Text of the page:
In 2011, the worst kind of troll posted, "Help me mummy, it's hot in hell," on the Facebook memorial page for a 14-year-old girl, on Mother's Day.

Trolls are basically mean-spirited jokesters prowling the Internet for ways to make trouble. It's entertainment. The behavior is profoundly antisocial, and scientists have been studying it for years — not the easiest pursuit, considering the subculture is based on messing with people. Media-studies scholar Whitney Phillips interviewed self-described trolls about their motivations for her book on the subject, and told the L.A. Times' Patt Morrison, "If they agreed to answer the question, there was a high likelihood they were trolling me."

In some ways, trolls are the kids blowing spitballs at the back of their classmates' heads. Most experts agree they crave attention, admiration and a sense of importance, which they probably don't get in real life. 

Feeding the Trolls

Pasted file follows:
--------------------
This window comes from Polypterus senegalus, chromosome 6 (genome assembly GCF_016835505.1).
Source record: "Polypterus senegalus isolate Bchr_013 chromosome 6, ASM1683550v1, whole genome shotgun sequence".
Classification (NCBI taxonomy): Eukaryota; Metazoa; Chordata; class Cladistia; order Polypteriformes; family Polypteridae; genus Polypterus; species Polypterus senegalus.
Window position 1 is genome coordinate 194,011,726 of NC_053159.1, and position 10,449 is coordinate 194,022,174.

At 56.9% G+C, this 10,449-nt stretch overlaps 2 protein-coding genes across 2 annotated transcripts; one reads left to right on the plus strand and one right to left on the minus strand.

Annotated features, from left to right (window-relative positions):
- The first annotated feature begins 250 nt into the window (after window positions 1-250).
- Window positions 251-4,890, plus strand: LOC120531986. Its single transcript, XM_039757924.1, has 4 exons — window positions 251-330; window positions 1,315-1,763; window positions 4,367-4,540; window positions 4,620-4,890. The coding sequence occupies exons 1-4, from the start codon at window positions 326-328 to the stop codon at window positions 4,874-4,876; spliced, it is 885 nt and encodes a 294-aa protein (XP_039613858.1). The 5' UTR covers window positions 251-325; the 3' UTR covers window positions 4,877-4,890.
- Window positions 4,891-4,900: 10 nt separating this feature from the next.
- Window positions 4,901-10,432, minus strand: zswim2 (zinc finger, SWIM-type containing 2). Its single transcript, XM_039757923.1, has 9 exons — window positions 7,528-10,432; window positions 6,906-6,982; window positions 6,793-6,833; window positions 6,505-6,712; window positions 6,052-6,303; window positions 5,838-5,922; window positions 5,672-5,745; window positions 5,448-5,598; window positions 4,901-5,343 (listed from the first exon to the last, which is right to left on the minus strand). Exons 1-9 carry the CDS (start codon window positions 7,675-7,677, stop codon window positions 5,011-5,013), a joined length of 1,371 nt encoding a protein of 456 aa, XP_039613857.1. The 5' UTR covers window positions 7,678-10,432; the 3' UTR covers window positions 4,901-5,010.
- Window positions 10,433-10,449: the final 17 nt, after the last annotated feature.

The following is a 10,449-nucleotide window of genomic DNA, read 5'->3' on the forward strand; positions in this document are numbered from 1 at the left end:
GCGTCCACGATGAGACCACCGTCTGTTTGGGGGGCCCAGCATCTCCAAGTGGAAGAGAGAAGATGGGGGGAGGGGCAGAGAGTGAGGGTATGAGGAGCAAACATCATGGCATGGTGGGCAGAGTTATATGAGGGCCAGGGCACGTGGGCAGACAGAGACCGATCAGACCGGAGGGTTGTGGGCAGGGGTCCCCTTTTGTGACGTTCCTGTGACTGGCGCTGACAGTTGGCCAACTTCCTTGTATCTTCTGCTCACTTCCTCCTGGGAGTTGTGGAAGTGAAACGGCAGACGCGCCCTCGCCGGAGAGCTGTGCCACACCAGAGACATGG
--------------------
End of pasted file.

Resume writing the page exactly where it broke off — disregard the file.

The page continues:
In "Antisocial Behavior in Online Discussion Communities," a 2015 study aiming to identify trolls' posting styles so moderators can spot them earlier, Drs. Justin Cheng, Cristian Danescu-Niculescu-Mizil and Jure Leskovec found that trolls' commenting behaviors in a given community evolve over time, guided by negative attention.

"When users get their posts negatively evaluated (via down-votes) ... they contribute more," writes Danescu-Niculescu-Mizil in an email interview. And as they spend more time in a community, adds Cheng, trolls "start behaving worse and worse until a moderator decides to outright ban them."

Which is unlikely to result in a change of behavior. Dr. Delroy Paulhus, co-author of "Trolls just want to have fun," writes in an email that trolls "tend to have a self-righteous attitude" about their activities.

Paulhus' co-author, Dr. Paul Trapnell, explains this aspect of the subculture. "A substantial number of dedicated trollers likely construe what they do as acts of moral purification, for example, puncturing hubris, unmasking dishonesty and hypocrisy, or punishing salient online violators of values especially important to the trolling community. It's not all nasty for nasty sake," Trapnell says.